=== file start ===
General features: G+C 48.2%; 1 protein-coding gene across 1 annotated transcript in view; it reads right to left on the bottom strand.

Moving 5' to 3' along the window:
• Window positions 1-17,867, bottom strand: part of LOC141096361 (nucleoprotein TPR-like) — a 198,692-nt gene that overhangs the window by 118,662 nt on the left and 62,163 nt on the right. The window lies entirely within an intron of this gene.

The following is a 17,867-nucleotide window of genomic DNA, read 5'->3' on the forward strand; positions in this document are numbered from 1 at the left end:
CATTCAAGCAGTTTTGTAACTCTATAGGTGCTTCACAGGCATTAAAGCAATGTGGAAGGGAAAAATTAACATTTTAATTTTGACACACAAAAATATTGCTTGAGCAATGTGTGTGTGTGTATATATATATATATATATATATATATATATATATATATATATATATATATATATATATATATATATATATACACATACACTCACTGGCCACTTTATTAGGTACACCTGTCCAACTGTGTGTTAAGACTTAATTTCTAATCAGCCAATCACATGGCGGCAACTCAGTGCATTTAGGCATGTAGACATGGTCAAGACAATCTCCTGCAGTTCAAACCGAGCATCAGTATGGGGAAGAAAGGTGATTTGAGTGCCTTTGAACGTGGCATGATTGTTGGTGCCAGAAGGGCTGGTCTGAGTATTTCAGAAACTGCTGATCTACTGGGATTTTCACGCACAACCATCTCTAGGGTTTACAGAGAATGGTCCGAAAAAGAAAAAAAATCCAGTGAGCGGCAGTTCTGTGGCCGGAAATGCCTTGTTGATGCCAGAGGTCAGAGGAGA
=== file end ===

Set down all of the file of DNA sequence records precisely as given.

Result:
General features: G+C 48.2%; 1 protein-coding gene across 1 annotated transcript in view; it reads right to left on the bottom strand.

Moving 5' to 3' along the window:
• Window positions 1-17,867, bottom strand: part of LOC141096361 (nucleoprotein TPR-like) — a 198,692-nt gene that overhangs the window by 118,662 nt on the left and 62,163 nt on the right. The window lies entirely within an intron of this gene.

The following is a 17,867-nucleotide window of genomic DNA, read 5'->3' on the forward strand; positions in this document are numbered from 1 at the left end:
CATTCAAGCAGTTTTGTAACTCTATAGGTGCTTCACAGGCATTAAAGCAATGTGGAAGGGAAAAATTAACATTTTAATTTTGACACACAAAAATATTGCTTGAGCAATGTGTGTGTGTGTATATATATATATATATATATATATATATATATATATATATATATATATATATATATATATATATATATATACACATACACTCACTGGCCACTTTATTAGGTACACCTGTCCAACTGTGTGTTAAGACTTAATTTCTAATCAGCCAATCACATGGCGGCAACTCAGTGCATTTAGGCATGTAGACATGGTCAAGACAATCTCCTGCAGTTCAAACCGAGCATCAGTATGGGGAAGAAAGGTGATTTGAGTGCCTTTGAACGTGGCATGATTGTTGGTGCCAGAAGGGCTGGTCTGAGTATTTCAGAAACTGCTGATCTACTGGGATTTTCACGCACAACCATCTCTAGGGTTTACAGAGAATGGTCCGAAAAAGAAAAAAAATCCAGTGAGCGGCAGTTCTGTGGCCGGAAATGCCTTGTTGATGCCAGAGGTCAGAGGAGA